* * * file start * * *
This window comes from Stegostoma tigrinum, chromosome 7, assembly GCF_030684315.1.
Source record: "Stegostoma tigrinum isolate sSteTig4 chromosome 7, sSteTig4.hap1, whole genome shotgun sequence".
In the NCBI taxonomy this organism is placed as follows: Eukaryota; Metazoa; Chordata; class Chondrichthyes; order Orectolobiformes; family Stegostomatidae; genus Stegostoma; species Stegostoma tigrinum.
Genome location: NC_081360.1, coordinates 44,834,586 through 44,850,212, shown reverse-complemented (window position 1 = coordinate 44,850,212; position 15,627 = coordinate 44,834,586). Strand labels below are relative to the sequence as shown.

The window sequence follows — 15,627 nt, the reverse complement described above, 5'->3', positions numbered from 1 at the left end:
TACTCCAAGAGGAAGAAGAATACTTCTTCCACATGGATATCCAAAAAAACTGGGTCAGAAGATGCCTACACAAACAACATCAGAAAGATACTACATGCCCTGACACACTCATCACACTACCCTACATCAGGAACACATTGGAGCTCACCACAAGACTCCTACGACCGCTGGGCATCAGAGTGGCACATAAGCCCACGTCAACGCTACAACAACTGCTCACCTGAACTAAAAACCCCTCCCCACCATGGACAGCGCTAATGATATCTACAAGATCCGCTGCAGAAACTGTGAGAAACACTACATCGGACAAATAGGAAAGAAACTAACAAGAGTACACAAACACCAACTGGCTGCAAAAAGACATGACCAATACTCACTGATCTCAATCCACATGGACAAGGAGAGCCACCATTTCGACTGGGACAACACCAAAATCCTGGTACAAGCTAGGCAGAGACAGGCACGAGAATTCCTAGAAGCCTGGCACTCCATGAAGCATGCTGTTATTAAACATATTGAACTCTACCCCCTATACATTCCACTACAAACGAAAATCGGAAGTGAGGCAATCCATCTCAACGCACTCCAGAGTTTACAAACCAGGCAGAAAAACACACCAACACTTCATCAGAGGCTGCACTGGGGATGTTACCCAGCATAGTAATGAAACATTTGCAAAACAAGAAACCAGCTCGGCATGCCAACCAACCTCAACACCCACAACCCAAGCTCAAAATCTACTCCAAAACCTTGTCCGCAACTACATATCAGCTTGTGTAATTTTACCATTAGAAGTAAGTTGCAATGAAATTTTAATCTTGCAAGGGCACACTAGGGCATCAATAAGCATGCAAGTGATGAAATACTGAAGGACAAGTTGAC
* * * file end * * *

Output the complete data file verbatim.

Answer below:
This window comes from Stegostoma tigrinum, chromosome 7, assembly GCF_030684315.1.
Source record: "Stegostoma tigrinum isolate sSteTig4 chromosome 7, sSteTig4.hap1, whole genome shotgun sequence".
In the NCBI taxonomy this organism is placed as follows: Eukaryota; Metazoa; Chordata; class Chondrichthyes; order Orectolobiformes; family Stegostomatidae; genus Stegostoma; species Stegostoma tigrinum.
Genome location: NC_081360.1, coordinates 44,834,586 through 44,850,212, shown reverse-complemented (window position 1 = coordinate 44,850,212; position 15,627 = coordinate 44,834,586). Strand labels below are relative to the sequence as shown.

The window sequence follows — 15,627 nt, the reverse complement described above, 5'->3', positions numbered from 1 at the left end:
TACTCCAAGAGGAAGAAGAATACTTCTTCCACATGGATATCCAAAAAAACTGGGTCAGAAGATGCCTACACAAACAACATCAGAAAGATACTACATGCCCTGACACACTCATCACACTACCCTACATCAGGAACACATTGGAGCTCACCACAAGACTCCTACGACCGCTGGGCATCAGAGTGGCACATAAGCCCACGTCAACGCTACAACAACTGCTCACCTGAACTAAAAACCCCTCCCCACCATGGACAGCGCTAATGATATCTACAAGATCCGCTGCAGAAACTGTGAGAAACACTACATCGGACAAATAGGAAAGAAACTAACAAGAGTACACAAACACCAACTGGCTGCAAAAAGACATGACCAATACTCACTGATCTCAATCCACATGGACAAGGAGAGCCACCATTTCGACTGGGACAACACCAAAATCCTGGTACAAGCTAGGCAGAGACAGGCACGAGAATTCCTAGAAGCCTGGCACTCCATGAAGCATGCTGTTATTAAACATATTGAACTCTACCCCCTATACATTCCACTACAAACGAAAATCGGAAGTGAGGCAATCCATCTCAACGCACTCCAGAGTTTACAAACCAGGCAGAAAAACACACCAACACTTCATCAGAGGCTGCACTGGGGATGTTACCCAGCATAGTAATGAAACATTTGCAAAACAAGAAACCAGCTCGGCATGCCAACCAACCTCAACACCCACAACCCAAGCTCAAAATCTACTCCAAAACCTTGTCCGCAACTACATATCAGCTTGTGTAATTTTACCATTAGAAGTAAGTTGCAATGAAATTTTAATCTTGCAAGGGCACACTAGGGCATCAATAAGCATGCAAGTGATGAAATACTGAAGGACAAGTTGAC